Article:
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How to get job reference from boss who hates you

Q: I asked for a transfer at a local hospital because my boss has refused to give me a raise for two years based on a personal dislike of me, despite an excellent work record. The transfer was denied so now she is making my life miserable every day complaining how I am such a poor employee. How can I apply for new jobs without using my job reference -- she already has given two bad reports.

B.M., Lutherville

A: You really can't apply for new jobs without listing your current employment. Any potential employer is likely to call and see how you're doing at your current job. Most companies have a policy for giving out information to reference inquiries that usually means only the dates worked and the job title. Check with your personnel office and find out what your reference policy is. In your job search, it is customary to ask the potential employer not to contact the current boss. Therefore, reference letters are often provided by someone else in the company who knows your work -- a previous supervisor, co-worker, etc. Another more favorable reference can balance out your current boss' negativity. You probably could also obtain previous performance reviews from personnel. Finally, if the topic does come up with a prospective new employer, you should be honest about the nature of the dispute without attacking her personally. Another possibility would be to sit down with your boss to see if you can work out a solution. Try explaining to her in a nonconfrontational way that you would really like to move and you hope she'll give you a satisfactory reference. Listen to her answer, and try to show her that you understand it. You could try approaching your boss' boss or someone from human resources and ask for assistance solving it. Doing either of these things may further aggravate your boss, however, so try a direct discussion first.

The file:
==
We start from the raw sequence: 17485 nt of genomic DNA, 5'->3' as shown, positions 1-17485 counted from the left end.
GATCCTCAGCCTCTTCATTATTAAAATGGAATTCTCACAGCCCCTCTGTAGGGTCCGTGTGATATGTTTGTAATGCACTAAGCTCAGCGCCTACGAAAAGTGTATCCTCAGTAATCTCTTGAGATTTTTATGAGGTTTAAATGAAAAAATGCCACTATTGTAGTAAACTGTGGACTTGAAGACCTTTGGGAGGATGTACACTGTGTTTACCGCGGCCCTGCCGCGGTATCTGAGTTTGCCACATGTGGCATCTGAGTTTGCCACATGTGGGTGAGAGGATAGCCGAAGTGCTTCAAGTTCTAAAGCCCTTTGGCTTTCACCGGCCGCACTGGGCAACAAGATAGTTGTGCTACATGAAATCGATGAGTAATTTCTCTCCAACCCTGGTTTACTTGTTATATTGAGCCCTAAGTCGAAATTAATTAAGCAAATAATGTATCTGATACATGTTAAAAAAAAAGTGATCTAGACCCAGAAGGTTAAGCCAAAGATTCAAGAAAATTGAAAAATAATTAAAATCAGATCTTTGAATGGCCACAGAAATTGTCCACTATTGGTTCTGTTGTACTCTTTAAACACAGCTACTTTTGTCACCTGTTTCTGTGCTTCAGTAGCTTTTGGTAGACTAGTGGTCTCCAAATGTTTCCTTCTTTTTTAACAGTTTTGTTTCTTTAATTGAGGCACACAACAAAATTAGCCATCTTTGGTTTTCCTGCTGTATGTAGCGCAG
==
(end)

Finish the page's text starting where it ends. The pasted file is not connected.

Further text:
ELLEN KABCENELL WAYNE, assistant professor of negotiations and conflict management

THOMAS MITCHELL, director of graduate programs in applied psychology

Q: What do you think about a professional-level employee of a large government organization being asked to submit a doctor's note when requesting sick leave for a physician's appointment during work hours? The workplace policy states that it can be requested at the supervisor's discretion.

Z.S., Baltimore

A: It is important for a supervisor to implement policy consistently without showing favoritism. And it may be wise for him or her not to waive the policy for professional staff. Doing so can cause morale problems once employees find out that a note is required for some but not others. On the other hand, given that the supervisor doesn't follow other policies consistently, there may be reason for the employee to broach the issue but in a diplomatic manner. It is not advised to raise the issue of non-compensated overtime work as a reason to waive the physician's note. These are separate issues. One way to approach the supervisor is to raise the question by presenting it as a potential issue that could cause others to ask about consistency. Perhaps the employee should also consider whether the request indicates some general dissatisfaction with their work.


University of Baltimore professors answer questions from readers about workplace issues. To submit a question, send it to or Working, 501 N. Calvert St., Baltimore, Md., 21278-0001, or fax it to 410-783-2517

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